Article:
In a joined project with the Mercator Foundation, Ruhr-Universität Bochum has established two Mercator Research Groups (Mercator Research Groups; MRG 1 and 2). In each group, three to four junior professors form an independent research team. Each group is supported by an experienced researcher (Senior Scientists). The MRGs are managed solely by the professors.


Cheng S, Werning M and Suddendorf T (2016). Dissociating Memory Traces and Scenario Construction in Mental Time Travel. Neurosci. Biobehav. Rev., 60:82-89. doi: 10.1016/j.neubiorev.2015.11.011

Further information

Prof Dr Sen Cheng, Mercator Research Group "Structure of Memory", Faculty of Psychology, Ruhr-Universität Bochum, Germany, phone: +49/234/32-27136

Prof Dr Markus Werning, Institute of Philosophy II at RUB and Mercator Research Group "Structure of Memory", phone: 0234/32-24734

Ruhr-University Bochum

Related Memory Articles from Brightsurf:

Memory of the Venus flytrap
In a study to be published in Nature Plants, a graduate student Mr.

Memory protein
When UC Santa Barbara materials scientist Omar Saleh and graduate student Ian Morgan sought to understand the mechanical behaviors of disordered proteins in the lab, they expected that after being stretched, one particular model protein would snap back instantaneously, like a rubber band.

Previously claimed memory boosting font 'Sans Forgetica' does not actually boost memory
It was previously claimed that the font Sans Forgetica could enhance people's memory for information, however researchers from the University of Warwick and the University of Waikato, New Zealand, have found after carrying out numerous experiments that the font does not enhance memory.

Memory boost with just one look
HRL Laboratories, LLC, researchers have published results showing that targeted transcranial electrical stimulation during slow-wave sleep can improve metamemories of specific episodes by 20% after only one viewing of the episode, compared to controls.

VR is not suited to visual memory?!
Toyohashi university of technology researcher and a research team at Tokyo Denki University have found that virtual reality (VR) may interfere with visual memory.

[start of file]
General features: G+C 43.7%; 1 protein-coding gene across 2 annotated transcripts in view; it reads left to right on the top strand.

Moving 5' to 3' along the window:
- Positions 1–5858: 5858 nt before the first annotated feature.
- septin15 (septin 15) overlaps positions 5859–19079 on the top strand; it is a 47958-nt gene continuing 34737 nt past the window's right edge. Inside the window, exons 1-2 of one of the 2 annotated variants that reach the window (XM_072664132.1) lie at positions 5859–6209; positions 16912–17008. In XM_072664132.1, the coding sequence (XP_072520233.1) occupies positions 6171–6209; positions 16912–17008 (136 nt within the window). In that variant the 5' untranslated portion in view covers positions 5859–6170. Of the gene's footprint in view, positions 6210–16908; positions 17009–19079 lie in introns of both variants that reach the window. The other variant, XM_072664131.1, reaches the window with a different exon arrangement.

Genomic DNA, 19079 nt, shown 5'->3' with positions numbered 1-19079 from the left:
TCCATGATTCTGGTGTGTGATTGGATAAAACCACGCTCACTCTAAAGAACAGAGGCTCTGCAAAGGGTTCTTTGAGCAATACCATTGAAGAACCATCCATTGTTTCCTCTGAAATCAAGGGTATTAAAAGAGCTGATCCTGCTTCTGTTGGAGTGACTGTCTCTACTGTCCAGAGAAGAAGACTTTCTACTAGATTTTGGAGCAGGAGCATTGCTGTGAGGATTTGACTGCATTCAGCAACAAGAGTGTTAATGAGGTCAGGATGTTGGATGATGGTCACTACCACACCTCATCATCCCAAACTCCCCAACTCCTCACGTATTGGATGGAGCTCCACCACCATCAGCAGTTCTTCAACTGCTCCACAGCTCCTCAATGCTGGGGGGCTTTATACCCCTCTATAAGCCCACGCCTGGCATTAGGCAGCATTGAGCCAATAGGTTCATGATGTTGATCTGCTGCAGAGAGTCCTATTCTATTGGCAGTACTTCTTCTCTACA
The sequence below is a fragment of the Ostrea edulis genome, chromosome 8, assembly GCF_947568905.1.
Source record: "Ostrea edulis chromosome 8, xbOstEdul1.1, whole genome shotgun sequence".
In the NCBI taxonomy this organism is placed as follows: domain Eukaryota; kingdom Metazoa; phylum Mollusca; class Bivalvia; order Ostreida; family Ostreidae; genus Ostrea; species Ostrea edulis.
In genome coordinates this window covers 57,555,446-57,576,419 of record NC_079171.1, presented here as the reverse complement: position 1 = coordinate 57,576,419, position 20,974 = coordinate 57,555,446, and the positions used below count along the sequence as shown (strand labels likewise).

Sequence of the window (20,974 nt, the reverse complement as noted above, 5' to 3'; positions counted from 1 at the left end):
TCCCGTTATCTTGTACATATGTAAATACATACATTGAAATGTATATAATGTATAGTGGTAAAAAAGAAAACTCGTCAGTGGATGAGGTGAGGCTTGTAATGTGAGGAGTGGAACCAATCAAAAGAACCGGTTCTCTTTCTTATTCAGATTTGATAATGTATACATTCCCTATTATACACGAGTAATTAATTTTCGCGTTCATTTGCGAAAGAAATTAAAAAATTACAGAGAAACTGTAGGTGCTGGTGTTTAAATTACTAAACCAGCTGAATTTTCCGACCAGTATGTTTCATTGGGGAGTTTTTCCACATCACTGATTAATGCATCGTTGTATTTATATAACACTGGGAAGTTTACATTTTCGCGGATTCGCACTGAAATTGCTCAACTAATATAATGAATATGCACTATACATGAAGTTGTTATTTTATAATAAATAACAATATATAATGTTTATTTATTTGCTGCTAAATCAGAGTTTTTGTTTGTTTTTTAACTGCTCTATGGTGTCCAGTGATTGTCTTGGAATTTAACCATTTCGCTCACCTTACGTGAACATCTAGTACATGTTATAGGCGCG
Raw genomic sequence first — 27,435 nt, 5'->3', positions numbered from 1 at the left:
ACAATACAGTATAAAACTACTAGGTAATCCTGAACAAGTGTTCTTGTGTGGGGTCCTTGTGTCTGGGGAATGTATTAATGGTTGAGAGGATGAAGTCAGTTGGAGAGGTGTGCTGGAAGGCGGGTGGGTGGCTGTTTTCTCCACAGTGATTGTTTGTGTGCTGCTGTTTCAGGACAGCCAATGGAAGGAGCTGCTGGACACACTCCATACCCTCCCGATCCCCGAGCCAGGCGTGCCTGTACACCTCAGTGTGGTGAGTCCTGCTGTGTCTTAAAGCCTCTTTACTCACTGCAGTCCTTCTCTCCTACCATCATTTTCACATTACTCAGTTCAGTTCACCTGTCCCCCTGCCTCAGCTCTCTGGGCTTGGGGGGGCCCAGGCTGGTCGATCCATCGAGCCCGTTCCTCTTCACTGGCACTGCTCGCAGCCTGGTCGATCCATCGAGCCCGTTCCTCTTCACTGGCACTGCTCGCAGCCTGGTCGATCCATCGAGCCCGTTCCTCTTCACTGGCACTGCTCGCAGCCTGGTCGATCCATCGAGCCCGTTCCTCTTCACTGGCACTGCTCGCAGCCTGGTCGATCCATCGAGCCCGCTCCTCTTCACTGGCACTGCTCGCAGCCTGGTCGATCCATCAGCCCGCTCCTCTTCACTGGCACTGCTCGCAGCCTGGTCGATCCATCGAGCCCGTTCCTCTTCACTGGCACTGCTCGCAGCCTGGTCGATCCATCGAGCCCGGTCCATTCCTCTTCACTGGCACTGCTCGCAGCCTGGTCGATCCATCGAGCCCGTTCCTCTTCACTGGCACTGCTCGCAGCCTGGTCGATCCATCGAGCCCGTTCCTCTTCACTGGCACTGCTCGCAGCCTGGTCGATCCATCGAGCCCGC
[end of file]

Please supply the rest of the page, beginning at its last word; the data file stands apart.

The genetic signature of memory
Despite their importance in memory, the human cortex and subcortex display a distinct collection of 'gene signatures.' The work recently published in eNeuro increases our understanding of how the brain creates memories and identifies potential genes for further investigation.

How long does memory last? For shape memory alloys, the longer the better
Scientists captured live action details of the phase transitions of shape memory alloys, giving them a better idea how to improve their properties for applications.

A NEAT discovery about memory
UAB researchers say over expression of NEAT1, an noncoding RNA, appears to diminish the ability of older brains to form memories.

Molecular memory can be used to increase the memory capacity of hard disks
Researchers at the University of Jyväskylä have taken part in an international British-Finnish-Chinese collaboration where the first molecule capable of remembering the direction of a magnetic above liquid nitrogen temperatures has been prepared and characterized.

Memory transferred between snails
Memories can be transferred between organisms by extracting ribonucleic acid (RNA) from a trained animal and injecting it into an untrained animal, as demonstrated in a study of sea snails published in eNeuro.

Read More: Memory News and Memory Current Events is a participant in the Amazon Services LLC Associates Program, an affiliate advertising program designed to provide a means for sites to earn advertising fees by advertising and linking to